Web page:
Final Exam Information

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The final exam for this course is at 1:30 PM on Wednesday, December 12.
The exam will be approximately
six pages long, and most people will not need the entire three-hour exam
period to finish the test.
The exam is cumulative. There will be some extra emphasis on material
that has been covered since the third test; however, since there were only
two weeks of classes after that test, you should expect more than 50% of
the final exam to be on older material. You should review the information sheets
for the first, second
and third tests. Some of the more important
material from those tests is listed below.
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My office hours for the remainder of the semester are as follows:

Tuesday, December 4: 1:30 -- 3:30 Wednesday, December 5: 11:15 -- 1:45 Thursday, December 6: 10:00 -- 3:00 Friday, December 7: 11:15 -- 1:45 Saturday, December 8: 1:00 -- 3:00 Monday, December 10: 12:00 -- 2:30 Tuesday, December 11: 11:00 -- 1:20 [CPSC 225 exam at 1:30] Wednesday, December 12: 11:00 -- 1:20 [CPSC 229 exam at 1:30] Thursday, December 13: 10:00 -- Noon

**Here are some terms and ideas that were covered after the third test:**

grammars language generated by a grammar production rule non-terminal symbol terminal symbol start symbol derivations and the "yields" relation ( ==> ) what it means for a string to be generated by a grammar the language generated by a grammar context-free grammar Definition of a context-free grammar as G = (V,Sigma,P,S) context-free language finding a context-free grammar for a given language parsing parse trees examples of context-free languages every regular language is context-free examples of languages that are not regular but are context-free examples of non-context-free languages the Pumping Lemma for Context-Free Languages using the Pumping Lemma for Context-Free Languages to prove that a language is not context-free the intersection of two context-free languages is not necessarily context-free the context-free property of languages is preserved by union, concatenation, Kleene star, and reverse general grammars examples of non-context-free languages that can be generated by general grammars finding a general grammar for a given language proof that there are only countably many languages over a given alphabet that can be generated by grammars Turing Machine tape of a Turing machine state of a Turing machine how a Turing machine computes how a Turing machine is used to compute a function Turing-decidable language Turing-acceptable language Turing machines are equivalent in power to general grammars Turing machines are equivalent in power to any (known) general method of computation the Church-Turing thesis recursive language recursively-enumerable language a language is recursive if and only if both it and its complement are recursively enumerable unsolvability and the halting problem a list of all Turing machines: T_{0}, T_{1}, T_{2}, ... the recursively enumerable language K = { a^{n}| T_{n}halts when run with input a^{n}} K is not recursive the complement of K is a language that is not recursively enumerable the nature of computation and computability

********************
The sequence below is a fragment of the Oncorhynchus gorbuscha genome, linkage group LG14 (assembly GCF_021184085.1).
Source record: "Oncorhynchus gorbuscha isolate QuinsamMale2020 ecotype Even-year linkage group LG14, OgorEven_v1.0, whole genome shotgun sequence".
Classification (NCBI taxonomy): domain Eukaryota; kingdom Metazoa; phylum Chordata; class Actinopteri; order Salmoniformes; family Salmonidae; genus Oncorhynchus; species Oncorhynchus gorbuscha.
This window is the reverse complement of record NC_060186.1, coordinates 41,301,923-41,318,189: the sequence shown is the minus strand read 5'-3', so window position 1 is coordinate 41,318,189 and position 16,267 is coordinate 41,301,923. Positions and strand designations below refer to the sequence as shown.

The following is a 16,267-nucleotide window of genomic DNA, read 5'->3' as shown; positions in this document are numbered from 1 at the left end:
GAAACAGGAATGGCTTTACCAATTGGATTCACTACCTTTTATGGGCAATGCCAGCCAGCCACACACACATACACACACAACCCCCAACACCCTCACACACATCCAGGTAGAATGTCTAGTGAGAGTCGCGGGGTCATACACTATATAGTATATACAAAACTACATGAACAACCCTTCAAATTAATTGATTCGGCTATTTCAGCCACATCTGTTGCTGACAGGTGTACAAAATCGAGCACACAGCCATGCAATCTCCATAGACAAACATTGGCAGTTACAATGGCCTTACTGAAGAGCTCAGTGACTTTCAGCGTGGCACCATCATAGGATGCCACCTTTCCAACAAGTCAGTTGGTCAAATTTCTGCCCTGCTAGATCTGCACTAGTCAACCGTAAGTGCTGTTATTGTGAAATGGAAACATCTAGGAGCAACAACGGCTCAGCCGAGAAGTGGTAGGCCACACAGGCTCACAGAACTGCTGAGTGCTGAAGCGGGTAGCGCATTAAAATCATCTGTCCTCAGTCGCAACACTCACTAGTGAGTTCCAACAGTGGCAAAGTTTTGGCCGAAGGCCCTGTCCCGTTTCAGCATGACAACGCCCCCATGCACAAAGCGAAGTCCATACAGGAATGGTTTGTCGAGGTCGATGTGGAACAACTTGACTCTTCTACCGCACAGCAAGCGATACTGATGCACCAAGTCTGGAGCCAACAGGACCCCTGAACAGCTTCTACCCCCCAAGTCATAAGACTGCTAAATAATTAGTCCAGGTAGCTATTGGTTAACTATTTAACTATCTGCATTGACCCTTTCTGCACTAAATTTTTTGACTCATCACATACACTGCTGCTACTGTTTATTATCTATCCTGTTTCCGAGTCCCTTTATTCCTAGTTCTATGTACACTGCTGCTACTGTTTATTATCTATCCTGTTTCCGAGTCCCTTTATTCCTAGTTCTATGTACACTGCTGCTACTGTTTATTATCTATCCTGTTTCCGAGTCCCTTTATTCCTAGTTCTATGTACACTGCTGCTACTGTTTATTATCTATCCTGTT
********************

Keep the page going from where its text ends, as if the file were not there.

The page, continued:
**Some of the most important terms and ideas from the first test:**

translating from logic to English and from English to logic propositional logic; AND, OR, NOT conditional (IMPLIES) and bi-conditional operators truth table tautology converse of an implication contrapositive of an implication negation of p IMPLIES q is p AND NOT q laws of boolean algebra, including double negation and DeMorgan's laws predicates predicate logic quantifiers: FOR ALL and THERE EXISTS negation of a quantified statement valid arguments counterexample proof by contradiction

**Some of the most important terms and ideas from the second test:**

mathematical induction and proof by induction base case and inductive case of an induction sets and set notation element of a set subset of a set empty set equality of sets set operations: union, intersection, set difference, complement, cross product, power set function from a set A to a set B one-to-one function onto function bijective function, also known as one-to-one correspondence cardinality of a set finite sets and infinite sets countably infinite and uncountably infinite sets proof that the real numbers are uncountable alphabets, symbols, strings, and languages empty string operations on strings: length, reverse, concatenation operations on languages: union, intersection, concatenation, complement, reverse, Kleene closure

**Some of the most important terms and ideas from the third test:**

regular expressions regular language Finite-State Automaton DFA (Deterministic Finite-State Automaton) NFA (Non-deterministic Finite State Automaton) transition diagram for a DFA or NFA states in a DFA or NFA start state accepting state what it means for a DFA or NFA to accept a string definition of a DFA as a list of five things (Q, Sigma, q_{o}, delta, F) DFAs, NFAs, and regular expressions define exactly the same class of languages algorithm for converting a regular expression into a DFA algorithm for converting an NFA into a DFA the Pumping Lemma for regular languages using the Pumping Lemma for regular languages to prove that a given language is not regular examples of languages that are regular and languages that are not regular